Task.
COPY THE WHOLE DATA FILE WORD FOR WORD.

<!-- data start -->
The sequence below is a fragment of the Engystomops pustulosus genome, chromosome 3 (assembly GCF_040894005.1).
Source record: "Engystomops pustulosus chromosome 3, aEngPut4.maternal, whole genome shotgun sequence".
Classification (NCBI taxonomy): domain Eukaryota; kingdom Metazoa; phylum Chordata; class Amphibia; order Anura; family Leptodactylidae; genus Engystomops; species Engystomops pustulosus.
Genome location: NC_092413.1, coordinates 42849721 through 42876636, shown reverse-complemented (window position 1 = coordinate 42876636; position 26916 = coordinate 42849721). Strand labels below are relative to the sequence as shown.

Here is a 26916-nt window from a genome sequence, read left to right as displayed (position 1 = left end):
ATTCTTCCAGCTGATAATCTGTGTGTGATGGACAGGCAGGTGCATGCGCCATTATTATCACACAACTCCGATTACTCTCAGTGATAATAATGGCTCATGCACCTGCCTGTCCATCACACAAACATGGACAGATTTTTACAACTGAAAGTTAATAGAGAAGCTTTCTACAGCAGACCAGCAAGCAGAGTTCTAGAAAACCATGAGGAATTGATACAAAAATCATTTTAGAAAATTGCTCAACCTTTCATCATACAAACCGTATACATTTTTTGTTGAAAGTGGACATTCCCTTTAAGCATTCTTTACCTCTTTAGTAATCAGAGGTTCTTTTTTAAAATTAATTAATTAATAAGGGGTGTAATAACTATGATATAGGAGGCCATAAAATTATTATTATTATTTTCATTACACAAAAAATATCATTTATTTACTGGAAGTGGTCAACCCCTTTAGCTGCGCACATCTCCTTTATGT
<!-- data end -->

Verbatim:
The sequence below is a fragment of the Engystomops pustulosus genome, chromosome 3 (assembly GCF_040894005.1).
Source record: "Engystomops pustulosus chromosome 3, aEngPut4.maternal, whole genome shotgun sequence".
Classification (NCBI taxonomy): domain Eukaryota; kingdom Metazoa; phylum Chordata; class Amphibia; order Anura; family Leptodactylidae; genus Engystomops; species Engystomops pustulosus.
Genome location: NC_092413.1, coordinates 42849721 through 42876636, shown reverse-complemented (window position 1 = coordinate 42876636; position 26916 = coordinate 42849721). Strand labels below are relative to the sequence as shown.

Here is a 26916-nt window from a genome sequence, read left to right as displayed (position 1 = left end):
ATTCTTCCAGCTGATAATCTGTGTGTGATGGACAGGCAGGTGCATGCGCCATTATTATCACACAACTCCGATTACTCTCAGTGATAATAATGGCTCATGCACCTGCCTGTCCATCACACAAACATGGACAGATTTTTACAACTGAAAGTTAATAGAGAAGCTTTCTACAGCAGACCAGCAAGCAGAGTTCTAGAAAACCATGAGGAATTGATACAAAAATCATTTTAGAAAATTGCTCAACCTTTCATCATACAAACCGTATACATTTTTTGTTGAAAGTGGACATTCCCTTTAAGCATTCTTTACCTCTTTAGTAATCAGAGGTTCTTTTTTAAAATTAATTAATTAATAAGGGGTGTAATAACTATGATATAGGAGGCCATAAAATTATTATTATTATTTTCATTACACAAAAAATATCATTTATTTACTGGAAGTGGTCAACCCCTTTAGCTGCGCACATCTCCTTTATGT